Many businesses are struggling to survive in a social distanced world; one where lockdowns seem to be increasingly frequent.

Bricks and mortar stores, bars, pubs, restaurants, cafes – in fact any business that relies on footfall – will either be closed for a period of time or be forced to operate a reduced capacity.

So, when there’s an opportunity to drive more customer visits (and purchases), businesses need to be ready. They need to be operational, visible, and proactively targeting potential customers.

This is why the use of location intelligence is becoming increasingly popular. Let’s consider a few ways businesses can put this kind of data to work – and how it can give them an edge in a competitive market.


Being visible online isn’t just about having a website or social media feed – it’s also a great way of being discovered. Increase your online visibility and reputation can ensure that retail, dining, and entertainment hotspots enhance their customer experience, reach more customers.

This helps customers better engage with your business and make decisions about where and when to visit.


However, when it comes to gathering insights about your potential customer base – such as where your target demographics are based, where they shop, and how much they spend – the details matter.

Using location intelligence, you can make better informed strategic and operational decisions; about everything from local preferences and tastes; to the average distance your customers are willing to travel to reach you.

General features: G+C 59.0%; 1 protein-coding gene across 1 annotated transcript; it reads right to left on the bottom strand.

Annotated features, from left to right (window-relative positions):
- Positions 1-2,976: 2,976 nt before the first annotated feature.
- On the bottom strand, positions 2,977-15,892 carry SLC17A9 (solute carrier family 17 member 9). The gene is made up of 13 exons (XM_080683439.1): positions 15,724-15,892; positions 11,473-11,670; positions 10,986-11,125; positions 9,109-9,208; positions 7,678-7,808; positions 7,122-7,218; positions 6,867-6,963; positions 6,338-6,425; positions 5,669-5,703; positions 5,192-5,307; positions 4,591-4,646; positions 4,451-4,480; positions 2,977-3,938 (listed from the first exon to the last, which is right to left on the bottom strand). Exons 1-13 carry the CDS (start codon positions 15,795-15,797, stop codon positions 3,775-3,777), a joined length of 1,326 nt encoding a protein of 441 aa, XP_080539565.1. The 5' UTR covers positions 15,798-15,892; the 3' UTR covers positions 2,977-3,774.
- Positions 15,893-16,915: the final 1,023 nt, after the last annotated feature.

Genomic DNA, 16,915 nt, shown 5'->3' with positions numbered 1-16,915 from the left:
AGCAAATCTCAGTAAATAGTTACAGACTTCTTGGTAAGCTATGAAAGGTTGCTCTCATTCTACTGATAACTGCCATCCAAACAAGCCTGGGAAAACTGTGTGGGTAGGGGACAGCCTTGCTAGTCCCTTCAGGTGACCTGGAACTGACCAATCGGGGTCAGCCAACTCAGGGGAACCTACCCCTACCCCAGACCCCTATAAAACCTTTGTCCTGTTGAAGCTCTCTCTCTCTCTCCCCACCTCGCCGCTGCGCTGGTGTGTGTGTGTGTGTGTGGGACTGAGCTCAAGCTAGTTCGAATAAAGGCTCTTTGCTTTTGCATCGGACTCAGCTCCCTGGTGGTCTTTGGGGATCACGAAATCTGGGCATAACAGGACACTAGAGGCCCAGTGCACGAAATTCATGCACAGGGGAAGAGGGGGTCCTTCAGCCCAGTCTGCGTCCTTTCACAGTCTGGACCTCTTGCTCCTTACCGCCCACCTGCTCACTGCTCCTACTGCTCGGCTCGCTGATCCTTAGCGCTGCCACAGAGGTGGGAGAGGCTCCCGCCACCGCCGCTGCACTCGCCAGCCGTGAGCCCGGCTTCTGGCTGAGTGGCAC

With a more accurate picture of your target demographic and a better understanding of their behaviour – combined with some insight on your closest competitors – you can begin to tailor your marketing efforts to customer wants and needs.

For example, creating time-specific promotions and offers to drive footfall to smaller stores during typically quieter times could work very well for retailers and restaurant owners; helping them attract new customers.

Also, given the ability to trace mobile data, it’s also possible to monitor footfall, and customer movements – in real-time. Insight like this can also be used in a number of different ways; from upselling to infrequent but large purchase customers, to rewarding more regular customers for their loyalty.


On a slightly different note, with more people working from home and buying online, having an oversight of delivery routes, traffic data, and address information can help delivery drivers and last mile logistics coordinators offer better customer service.

For example, providing customers with accurate delivery times and enabling them to see their parcels’ real-time location, are great examples of how location data can boost the overall customer experience – both on and offline.

Ultimately, businesses need to get smarter and do more to provide a consistently customer experience across multiple channels and touchpoints. And given the granular insight location data can provide, it’s certainly worth exploring further.